I'm only the second generation of my family born in America, so I'll admit I'm a little sensitive about the current debate over immigration. One thing that really gets on my nerves is the idea that immigration threatens "our culture." America is nation of immigrants, so it is not bound by a cultural identity like many other states. The assertion that America has a cultural identity and that this identity can be subverted by demographic change feels almost racist to me.
Apparently, I'm not the only one. Former Bush administration speech writer Michael Gerson wrote a wonderful op-ed in today's Post about how this attitude may hurt the Republican Party's future:
In 1882, Congress passed and President Chester Arthur signed the Chinese Exclusion Act. Today we don't name laws as bluntly as we used to. But anti-immigrant sentiments are very much alive, this time expressed in opposition to the Comprehensive Immigration Reform Act of 2007.
For a certain kind of conservative, any attempt to grant a legal status to illegal immigrants is as welcome as salsa on their apple pie. One conservative commentator claims that the law is "going to erase America" -- an ambition even beyond Ted Kennedy's considerable powers. Another laments that "white America is in flight" -- and presumably not just to Jackson Hole or Nantucket for the summer.
But the real passion in this debate is not political, it is cultural -- a fear that American identity is being diluted by Latino migration. Tancredo is the lowbrow expression of this fear. Professor Samuel Huntington of Harvard University, whom Tancredo calls an intellectual mentor, presents the highbrow version. Huntington argues that Mexican migration is a threat to American unity and to the "core" of our cultural identity. "America," he says, "was created as a Protestant society just as and for some of the same reasons Pakistan and Israel were created as Muslim and Jewish societies in the 20th century."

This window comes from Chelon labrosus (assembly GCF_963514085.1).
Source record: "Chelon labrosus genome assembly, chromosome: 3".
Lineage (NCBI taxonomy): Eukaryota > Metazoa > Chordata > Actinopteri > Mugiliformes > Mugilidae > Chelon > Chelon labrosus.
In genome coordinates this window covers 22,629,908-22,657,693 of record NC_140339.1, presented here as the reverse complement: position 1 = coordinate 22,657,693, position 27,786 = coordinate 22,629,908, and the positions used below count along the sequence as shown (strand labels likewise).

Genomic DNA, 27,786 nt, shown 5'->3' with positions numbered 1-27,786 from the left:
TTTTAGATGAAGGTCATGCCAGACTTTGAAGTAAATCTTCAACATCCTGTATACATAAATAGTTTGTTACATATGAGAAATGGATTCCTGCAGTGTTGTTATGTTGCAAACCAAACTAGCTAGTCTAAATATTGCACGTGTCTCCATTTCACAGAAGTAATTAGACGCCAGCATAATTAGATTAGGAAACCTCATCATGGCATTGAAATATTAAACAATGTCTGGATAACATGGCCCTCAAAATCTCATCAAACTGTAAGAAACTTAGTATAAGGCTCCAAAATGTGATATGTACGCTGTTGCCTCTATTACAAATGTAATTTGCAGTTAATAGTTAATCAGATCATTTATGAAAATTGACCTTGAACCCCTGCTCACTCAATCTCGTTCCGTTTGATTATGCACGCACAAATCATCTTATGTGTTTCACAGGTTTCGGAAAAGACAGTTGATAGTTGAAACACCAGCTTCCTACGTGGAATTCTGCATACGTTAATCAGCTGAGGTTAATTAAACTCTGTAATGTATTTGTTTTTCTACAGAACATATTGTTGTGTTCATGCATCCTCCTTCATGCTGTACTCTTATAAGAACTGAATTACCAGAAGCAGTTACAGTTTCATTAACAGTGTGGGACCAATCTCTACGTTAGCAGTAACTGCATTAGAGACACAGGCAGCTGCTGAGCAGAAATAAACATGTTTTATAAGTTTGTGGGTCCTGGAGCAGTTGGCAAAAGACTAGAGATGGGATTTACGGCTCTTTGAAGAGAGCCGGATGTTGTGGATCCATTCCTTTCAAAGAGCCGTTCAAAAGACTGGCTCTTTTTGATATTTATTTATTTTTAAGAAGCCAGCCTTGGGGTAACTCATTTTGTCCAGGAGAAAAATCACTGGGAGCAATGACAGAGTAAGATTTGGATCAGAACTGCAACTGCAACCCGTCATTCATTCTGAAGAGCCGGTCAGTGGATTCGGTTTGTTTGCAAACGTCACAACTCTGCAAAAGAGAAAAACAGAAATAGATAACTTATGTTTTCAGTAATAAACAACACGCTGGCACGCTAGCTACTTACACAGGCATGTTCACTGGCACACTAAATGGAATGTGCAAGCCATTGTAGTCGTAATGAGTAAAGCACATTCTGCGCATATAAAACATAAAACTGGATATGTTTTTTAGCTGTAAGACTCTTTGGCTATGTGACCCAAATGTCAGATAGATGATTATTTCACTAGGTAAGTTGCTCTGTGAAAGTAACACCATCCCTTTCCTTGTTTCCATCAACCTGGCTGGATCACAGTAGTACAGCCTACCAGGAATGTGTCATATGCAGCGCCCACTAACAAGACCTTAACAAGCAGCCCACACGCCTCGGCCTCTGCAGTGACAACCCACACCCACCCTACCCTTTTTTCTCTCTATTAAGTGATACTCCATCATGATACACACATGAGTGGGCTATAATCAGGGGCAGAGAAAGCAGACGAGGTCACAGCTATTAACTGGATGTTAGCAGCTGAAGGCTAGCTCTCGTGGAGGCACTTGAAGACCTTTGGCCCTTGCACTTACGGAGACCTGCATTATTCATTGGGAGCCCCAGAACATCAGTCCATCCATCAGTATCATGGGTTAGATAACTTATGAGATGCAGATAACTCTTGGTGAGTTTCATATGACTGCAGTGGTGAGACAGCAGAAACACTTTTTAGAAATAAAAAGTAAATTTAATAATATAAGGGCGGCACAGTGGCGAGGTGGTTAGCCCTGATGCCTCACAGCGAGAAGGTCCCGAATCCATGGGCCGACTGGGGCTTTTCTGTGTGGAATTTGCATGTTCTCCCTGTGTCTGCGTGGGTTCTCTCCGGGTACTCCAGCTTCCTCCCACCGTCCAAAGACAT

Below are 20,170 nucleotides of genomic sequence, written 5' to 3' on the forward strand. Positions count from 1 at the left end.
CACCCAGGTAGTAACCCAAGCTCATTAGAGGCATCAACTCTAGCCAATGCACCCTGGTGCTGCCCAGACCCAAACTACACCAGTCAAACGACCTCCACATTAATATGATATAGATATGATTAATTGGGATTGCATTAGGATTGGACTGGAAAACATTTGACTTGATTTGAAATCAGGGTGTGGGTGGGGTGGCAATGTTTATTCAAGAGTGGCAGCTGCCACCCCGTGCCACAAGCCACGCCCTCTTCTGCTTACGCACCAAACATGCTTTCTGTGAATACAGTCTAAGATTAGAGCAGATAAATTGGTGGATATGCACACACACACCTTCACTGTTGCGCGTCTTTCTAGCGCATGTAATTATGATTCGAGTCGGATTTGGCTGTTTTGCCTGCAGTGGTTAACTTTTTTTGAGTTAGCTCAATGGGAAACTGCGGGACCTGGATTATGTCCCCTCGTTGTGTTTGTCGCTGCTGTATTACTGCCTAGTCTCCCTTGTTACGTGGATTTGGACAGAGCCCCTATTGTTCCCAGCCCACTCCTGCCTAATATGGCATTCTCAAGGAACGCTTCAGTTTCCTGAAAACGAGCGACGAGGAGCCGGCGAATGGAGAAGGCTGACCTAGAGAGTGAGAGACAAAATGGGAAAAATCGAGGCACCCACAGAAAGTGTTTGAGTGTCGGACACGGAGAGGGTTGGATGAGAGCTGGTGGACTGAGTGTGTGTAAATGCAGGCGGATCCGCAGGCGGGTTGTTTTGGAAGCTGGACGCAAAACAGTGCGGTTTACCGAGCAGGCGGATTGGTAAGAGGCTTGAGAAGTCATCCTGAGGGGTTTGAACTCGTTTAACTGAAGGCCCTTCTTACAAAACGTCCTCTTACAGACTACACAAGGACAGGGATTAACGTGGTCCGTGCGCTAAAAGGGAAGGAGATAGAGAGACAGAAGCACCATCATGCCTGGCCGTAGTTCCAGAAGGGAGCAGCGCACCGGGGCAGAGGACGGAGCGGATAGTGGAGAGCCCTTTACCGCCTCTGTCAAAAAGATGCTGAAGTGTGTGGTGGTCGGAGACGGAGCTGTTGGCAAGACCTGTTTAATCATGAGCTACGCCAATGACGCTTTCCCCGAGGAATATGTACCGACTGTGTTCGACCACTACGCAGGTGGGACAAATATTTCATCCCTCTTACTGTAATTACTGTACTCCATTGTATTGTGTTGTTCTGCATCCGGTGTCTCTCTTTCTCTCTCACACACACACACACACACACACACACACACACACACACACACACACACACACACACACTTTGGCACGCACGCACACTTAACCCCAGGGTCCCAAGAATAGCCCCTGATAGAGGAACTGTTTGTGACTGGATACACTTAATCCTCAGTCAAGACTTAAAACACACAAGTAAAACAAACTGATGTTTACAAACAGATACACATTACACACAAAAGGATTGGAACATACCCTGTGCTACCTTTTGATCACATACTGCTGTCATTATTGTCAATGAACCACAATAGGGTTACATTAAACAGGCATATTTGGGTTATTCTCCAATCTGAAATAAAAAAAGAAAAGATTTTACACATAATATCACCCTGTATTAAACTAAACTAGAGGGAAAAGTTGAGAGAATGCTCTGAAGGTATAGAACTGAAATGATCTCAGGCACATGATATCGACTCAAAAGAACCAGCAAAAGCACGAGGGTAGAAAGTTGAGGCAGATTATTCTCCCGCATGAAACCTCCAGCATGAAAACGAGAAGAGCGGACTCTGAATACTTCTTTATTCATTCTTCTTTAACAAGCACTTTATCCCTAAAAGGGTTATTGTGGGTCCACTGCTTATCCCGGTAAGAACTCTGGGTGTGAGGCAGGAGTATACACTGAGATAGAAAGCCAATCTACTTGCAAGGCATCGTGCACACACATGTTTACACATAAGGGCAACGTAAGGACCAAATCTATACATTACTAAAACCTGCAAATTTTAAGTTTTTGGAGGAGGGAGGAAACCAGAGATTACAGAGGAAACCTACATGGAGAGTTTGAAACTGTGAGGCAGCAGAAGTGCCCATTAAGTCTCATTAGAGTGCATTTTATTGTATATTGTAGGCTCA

Yet these are precisely the people that Tancredo Republicans are alienating. Not all Hispanics view immigration favorably, but 100 percent resent being targets of suspicion. When I talked this week with the Rev. Samuel Rodriguez Jr., a prominent Hispanic evangelical, he said of congressional Republicans: "This is a party closing its door to us, hijacked by extremists."
"All I hear," he told me, "from conservative leaders I work with, very socially conservative people, is, 'I can't continue to vote for a party that is exposing threads of bigotry and racism.' " Conservatives need to be reminded that Latinos -- Protestant and Catholic -- are, in some ways, different from the mainstream culture. Higher percentages attend church regularly. Higher percentages of Latino immigrants are married; lower percentages are divorced. "The elephant in the room," says Rodriguez, "is the Latinoization of America. What are the results? America will be a more religious nation. America will continue to be a nation that promotes family values. Wow, that really turns American culture upside down."
I'm extremely suspicious of nativism and populism, so I would have probably voted Republican in a different era. Not today though. Democrats may have a propensity for dovishness, populism and protectionism, but you can at least haggle with them over policy.
Republicans, meanwhile, have taken a page from the Confucian obsession with virtuous leadership: "To govern by virtue, let us compare it to the North Star: it stays in its place, while the myriad stars wait upon it." Sound familiar?